https://bugs.koha-community.org/bugzilla3/show_bug.cgi?id=12566

--- Comment #4 from Liz Rea <l...@catalyst.net.nz> ---
I agree with Emma, this needs to be at least as robust as the staff client
duplicate borrower checking.

I envision some scenarios as follows:

Let's just say we have a user who has registered a year or two ago, and can't
remember they did. This person registered in the library, using a paper form,
and their data was input into the system by a librarian based on the fields
required in the staff interface.

I'm going to assume for the sake of the exercise, that the library allows users
to reset their own password by email.

This person now comes to the library website, and has forgotten their
username/password. They don't remember that they have even used the library
website before (maybe they haven't).

This user cannot accomplish what they want to without an account, so they
decide to register. Sensible. 

User registers online, using the form specified by the library. Koha will then
check those required fields and look for a user in the existing database that
matches to some great extent, i.e. if we ask for 10 items of information, let's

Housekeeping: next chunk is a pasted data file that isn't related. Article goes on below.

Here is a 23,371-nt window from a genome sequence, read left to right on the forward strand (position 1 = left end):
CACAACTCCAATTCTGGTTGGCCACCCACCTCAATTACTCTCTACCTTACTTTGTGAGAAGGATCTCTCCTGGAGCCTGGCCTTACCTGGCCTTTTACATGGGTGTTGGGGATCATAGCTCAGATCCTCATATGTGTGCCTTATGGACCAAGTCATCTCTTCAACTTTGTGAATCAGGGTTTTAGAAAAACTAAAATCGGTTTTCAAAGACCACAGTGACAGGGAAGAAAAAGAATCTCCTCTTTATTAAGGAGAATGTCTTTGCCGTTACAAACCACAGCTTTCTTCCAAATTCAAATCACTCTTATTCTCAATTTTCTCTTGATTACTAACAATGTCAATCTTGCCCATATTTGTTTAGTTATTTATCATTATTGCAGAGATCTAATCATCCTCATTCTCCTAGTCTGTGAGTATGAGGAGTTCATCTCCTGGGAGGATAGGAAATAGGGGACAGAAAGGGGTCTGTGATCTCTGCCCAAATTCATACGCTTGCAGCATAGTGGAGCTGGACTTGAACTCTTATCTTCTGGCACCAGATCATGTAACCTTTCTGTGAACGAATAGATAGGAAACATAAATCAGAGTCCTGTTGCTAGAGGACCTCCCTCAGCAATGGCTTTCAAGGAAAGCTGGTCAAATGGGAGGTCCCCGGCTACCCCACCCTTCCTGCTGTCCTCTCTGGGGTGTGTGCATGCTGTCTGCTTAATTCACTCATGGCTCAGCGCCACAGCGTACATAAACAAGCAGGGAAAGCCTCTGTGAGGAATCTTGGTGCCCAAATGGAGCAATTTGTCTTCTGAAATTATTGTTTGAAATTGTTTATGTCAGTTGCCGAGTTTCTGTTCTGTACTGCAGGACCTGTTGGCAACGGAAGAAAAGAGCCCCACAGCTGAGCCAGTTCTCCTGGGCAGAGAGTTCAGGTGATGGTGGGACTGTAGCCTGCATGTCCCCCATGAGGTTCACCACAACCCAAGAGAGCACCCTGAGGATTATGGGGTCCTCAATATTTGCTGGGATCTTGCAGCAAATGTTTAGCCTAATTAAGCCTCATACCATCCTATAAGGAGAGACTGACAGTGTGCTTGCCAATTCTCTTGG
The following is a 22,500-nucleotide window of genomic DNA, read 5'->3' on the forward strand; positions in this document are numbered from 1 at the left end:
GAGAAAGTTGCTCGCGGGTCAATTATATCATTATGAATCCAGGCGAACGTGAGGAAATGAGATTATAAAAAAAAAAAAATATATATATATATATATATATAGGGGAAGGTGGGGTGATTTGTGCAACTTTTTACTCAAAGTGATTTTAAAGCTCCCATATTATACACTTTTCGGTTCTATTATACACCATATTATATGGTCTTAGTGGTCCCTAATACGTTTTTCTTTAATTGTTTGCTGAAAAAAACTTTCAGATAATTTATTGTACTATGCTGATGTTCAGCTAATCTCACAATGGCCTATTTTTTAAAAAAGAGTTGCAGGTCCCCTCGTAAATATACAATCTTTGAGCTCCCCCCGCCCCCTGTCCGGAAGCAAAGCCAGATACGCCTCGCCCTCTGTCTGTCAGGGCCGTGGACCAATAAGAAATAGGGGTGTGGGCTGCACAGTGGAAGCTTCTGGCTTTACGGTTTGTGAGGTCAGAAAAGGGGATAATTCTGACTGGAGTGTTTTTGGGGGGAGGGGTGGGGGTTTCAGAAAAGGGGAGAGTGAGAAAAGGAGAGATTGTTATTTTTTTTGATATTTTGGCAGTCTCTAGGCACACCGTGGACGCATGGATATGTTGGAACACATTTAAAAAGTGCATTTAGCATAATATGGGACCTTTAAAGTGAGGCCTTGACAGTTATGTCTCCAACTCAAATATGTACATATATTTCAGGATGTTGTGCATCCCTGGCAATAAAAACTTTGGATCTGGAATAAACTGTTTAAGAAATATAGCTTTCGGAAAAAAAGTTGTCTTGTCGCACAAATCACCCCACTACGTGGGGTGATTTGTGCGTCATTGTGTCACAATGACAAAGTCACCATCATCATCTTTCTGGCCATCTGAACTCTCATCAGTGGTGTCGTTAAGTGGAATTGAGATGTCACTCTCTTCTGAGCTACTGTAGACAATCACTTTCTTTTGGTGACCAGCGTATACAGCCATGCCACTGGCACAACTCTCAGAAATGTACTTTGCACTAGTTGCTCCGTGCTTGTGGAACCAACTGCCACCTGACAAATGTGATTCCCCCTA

say if 6 match and one is an email address in any of the address fields, we
have a suspected duplicate user.

At this point, we can do one of several things:

1. suggest to the user that maybe they've already registered, please go to the
library (which one?) because sorry we can't resolve this online. This is ok,
but pretty bad service for a modern web app.

2. If we have a matching email address in any of the email fields
(configurable?), and a strongly suspected duplicate, send an email with
password recovery instructions to the matching email account. The user may not
have access to this account - but that isn't our problem. It is much better
than sending them away! Something like "We noticed you were trying to register,
but we think you might already be registered with the library. Would you like
us to email you information on how to recover your account?" If accepted, the
email would help them reset their password and take them through the "forgotten
password" workflow. If the user declines, send them to the library for
in-person help. Alternately, we could 

If we have a strongly suspected duplicate, but no email address in any
collected email field, we would not offer to send anything - "We can't register
you online, sorry." 

3. add the user but flag it with MANY FLAGS AND BLINK TAGS as PROBABLY
DUPLICATE and note which borrower, and put it in the patron modification queue
for a librarian to merge with the existing user. We will want to prefer the
username and password that the user has just created with the new registration
so they can still log in.

There are other scenarios but I don't really have clearance to think about them
right now. I do welcome discussion.

Cheers,
Liz

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